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1. Marking things to return to is a good reminder that not everything has to be good or of quality. It's better to make a lot and discover something good amongst it all. Quantity is perhaps just as important as quality... 

"Inspiration exists, but it has to find you working"

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2. The off-cuts and scraps that are left when stretching a canvas are too plentiful and beautiful to go in the bin. I found a hardback book titled 'Gee's Bend' in a charity shop on Skegness seafront, which changed my view on textile, quilting, craft, art, abstraction and geometric patterns. I plan to make a large, tonal piece from these scraps of canvas and linen, inspired by Martha Tuttle and the Gee's Bend movement.

3. Collage shares many of the same processes as quilting - both offer the maker a sense of satisfaction that comes from making separate elements come together, a puzzle of your own making. The pieces either work or they don't, thus removing some of the decision-making and agonising from the creative process. Collecting images torn from magazines and newspapers, I began to make hybrid creatures to use as a starting point for small paintings. More freeing than painting from a straight image, this process offers more creative licence, as the starting point is already 'incorrect'... 

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4. Lee Simmonds 'Into Yonderland' at Kristin Hjellegjerde, London Bridge. 

A small exhibition in bold tones - this exhibition felt chic and concise. Dream-like scenes painted in atmospheric colours; Simmonds does not clearly distinguish the background and foreground, and so the eye can travel in whichever direction it likes, gathering information rather than following a narrative.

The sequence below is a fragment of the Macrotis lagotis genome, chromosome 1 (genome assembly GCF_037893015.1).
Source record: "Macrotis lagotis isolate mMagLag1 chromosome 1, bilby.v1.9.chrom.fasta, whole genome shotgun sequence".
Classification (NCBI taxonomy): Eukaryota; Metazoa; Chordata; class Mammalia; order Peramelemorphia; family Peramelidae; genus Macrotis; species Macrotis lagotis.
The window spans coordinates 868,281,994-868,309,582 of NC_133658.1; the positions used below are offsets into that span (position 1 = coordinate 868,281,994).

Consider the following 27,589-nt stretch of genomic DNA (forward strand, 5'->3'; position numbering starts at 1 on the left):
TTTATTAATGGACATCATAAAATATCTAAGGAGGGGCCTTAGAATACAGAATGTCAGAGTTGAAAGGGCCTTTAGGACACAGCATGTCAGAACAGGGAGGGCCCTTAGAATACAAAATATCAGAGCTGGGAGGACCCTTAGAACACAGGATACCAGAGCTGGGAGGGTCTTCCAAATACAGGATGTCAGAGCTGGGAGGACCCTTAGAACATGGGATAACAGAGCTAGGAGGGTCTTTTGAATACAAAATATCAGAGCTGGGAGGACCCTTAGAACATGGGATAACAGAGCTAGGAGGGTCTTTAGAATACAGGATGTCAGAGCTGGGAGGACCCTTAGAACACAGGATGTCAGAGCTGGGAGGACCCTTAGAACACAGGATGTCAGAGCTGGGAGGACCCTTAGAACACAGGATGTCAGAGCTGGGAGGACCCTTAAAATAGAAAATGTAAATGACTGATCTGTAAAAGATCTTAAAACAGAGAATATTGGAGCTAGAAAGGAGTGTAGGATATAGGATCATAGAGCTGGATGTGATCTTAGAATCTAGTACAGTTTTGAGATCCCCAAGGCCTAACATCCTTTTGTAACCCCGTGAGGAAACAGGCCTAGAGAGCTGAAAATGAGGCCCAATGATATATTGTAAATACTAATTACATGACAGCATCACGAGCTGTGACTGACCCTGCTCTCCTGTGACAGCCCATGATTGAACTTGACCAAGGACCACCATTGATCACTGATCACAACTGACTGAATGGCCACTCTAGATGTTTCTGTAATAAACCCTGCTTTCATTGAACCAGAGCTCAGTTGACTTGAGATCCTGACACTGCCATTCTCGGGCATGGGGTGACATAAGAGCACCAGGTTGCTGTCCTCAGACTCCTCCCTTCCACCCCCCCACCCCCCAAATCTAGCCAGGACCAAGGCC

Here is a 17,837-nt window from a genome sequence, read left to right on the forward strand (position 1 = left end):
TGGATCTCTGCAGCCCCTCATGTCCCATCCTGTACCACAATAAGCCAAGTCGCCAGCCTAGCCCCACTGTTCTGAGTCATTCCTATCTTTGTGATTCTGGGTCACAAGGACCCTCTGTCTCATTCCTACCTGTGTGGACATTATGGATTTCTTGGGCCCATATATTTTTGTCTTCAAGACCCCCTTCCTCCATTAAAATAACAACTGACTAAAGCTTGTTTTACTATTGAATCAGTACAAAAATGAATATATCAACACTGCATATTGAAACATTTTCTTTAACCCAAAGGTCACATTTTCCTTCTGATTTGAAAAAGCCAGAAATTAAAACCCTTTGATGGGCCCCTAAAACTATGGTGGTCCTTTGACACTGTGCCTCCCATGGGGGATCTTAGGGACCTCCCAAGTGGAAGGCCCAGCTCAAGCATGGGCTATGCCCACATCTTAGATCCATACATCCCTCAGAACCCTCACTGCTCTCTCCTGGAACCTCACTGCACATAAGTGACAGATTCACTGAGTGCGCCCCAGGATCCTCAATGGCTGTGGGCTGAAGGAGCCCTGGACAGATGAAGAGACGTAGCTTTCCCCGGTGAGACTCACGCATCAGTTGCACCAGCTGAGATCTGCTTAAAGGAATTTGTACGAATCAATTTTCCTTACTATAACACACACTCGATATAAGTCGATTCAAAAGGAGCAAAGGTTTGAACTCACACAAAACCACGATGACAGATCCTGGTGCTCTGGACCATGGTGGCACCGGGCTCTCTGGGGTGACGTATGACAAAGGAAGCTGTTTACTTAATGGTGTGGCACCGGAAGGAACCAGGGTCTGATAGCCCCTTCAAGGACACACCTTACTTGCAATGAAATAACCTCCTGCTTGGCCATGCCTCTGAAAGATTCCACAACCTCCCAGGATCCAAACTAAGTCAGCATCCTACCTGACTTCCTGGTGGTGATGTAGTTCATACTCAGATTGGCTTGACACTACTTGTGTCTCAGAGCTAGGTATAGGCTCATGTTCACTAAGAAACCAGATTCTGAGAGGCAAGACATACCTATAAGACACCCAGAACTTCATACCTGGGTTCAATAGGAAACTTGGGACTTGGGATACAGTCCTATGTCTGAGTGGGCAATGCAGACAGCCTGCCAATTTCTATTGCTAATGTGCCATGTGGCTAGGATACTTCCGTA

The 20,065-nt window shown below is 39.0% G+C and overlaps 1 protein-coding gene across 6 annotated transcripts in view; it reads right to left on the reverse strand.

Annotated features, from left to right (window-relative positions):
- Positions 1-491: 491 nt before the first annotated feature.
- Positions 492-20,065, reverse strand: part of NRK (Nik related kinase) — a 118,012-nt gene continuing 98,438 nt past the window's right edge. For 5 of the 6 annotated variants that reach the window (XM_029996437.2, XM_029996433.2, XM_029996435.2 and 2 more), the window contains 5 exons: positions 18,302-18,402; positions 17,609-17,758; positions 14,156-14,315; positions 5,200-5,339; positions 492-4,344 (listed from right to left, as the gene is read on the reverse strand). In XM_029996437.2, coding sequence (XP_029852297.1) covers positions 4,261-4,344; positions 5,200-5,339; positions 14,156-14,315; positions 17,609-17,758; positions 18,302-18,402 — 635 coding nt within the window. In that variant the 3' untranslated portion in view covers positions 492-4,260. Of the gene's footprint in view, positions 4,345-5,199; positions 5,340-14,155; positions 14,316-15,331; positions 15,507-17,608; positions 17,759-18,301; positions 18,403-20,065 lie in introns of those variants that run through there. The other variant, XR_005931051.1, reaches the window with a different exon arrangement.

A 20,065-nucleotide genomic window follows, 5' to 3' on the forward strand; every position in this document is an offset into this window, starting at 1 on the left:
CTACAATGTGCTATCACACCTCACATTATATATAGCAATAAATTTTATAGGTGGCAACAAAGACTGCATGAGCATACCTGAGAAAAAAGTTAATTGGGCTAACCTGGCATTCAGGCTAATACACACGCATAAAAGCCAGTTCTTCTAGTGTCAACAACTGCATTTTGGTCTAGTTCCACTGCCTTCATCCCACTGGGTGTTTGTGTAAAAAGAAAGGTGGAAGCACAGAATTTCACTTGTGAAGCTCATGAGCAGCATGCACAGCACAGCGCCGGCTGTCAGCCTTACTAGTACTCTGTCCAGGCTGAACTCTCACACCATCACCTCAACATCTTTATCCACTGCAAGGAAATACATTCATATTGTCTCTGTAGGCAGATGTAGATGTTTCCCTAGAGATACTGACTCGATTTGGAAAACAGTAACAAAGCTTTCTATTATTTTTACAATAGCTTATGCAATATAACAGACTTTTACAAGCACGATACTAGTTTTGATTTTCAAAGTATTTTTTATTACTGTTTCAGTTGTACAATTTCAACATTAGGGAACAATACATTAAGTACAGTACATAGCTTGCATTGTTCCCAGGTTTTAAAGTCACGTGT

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5. Bird skull, found on the beach in Inverness

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6. 'Not Without My Ghosts: The Artist As Medium' Drawing Room.

Ann LisLegaard's drawings - made during hypnosis - were the highlight of this group show, connecting most strongly with my sense of what it is to 'divine' for ideas. Unconscious mark-making, creative freedom and a lack of inhibition give energy to Lislegaard's drawings, which form part of a neat experiment where Lislegaard found the images, icons, symbols and themes that are at the core of her work - and mind.

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7. Anna Glantz 'Baby Grand' at The Approach

Painted 'at the onset of her thirties' these works are not motivated by the artists own complex personal history, instead they seem to be more experimental and referential - a collage of ideas and images.

The style, subjects and colour palette mutate from one painting to the next, with very few repetitions or motifs to connect them. A sense of serenity fill the gallery, despite the painting's surreal qualities, and despite the fact that the gallery is above a pub.

 

Kooky scenes, unanchored from reality, feel like imaginings rather than reenactments - each a passing thought...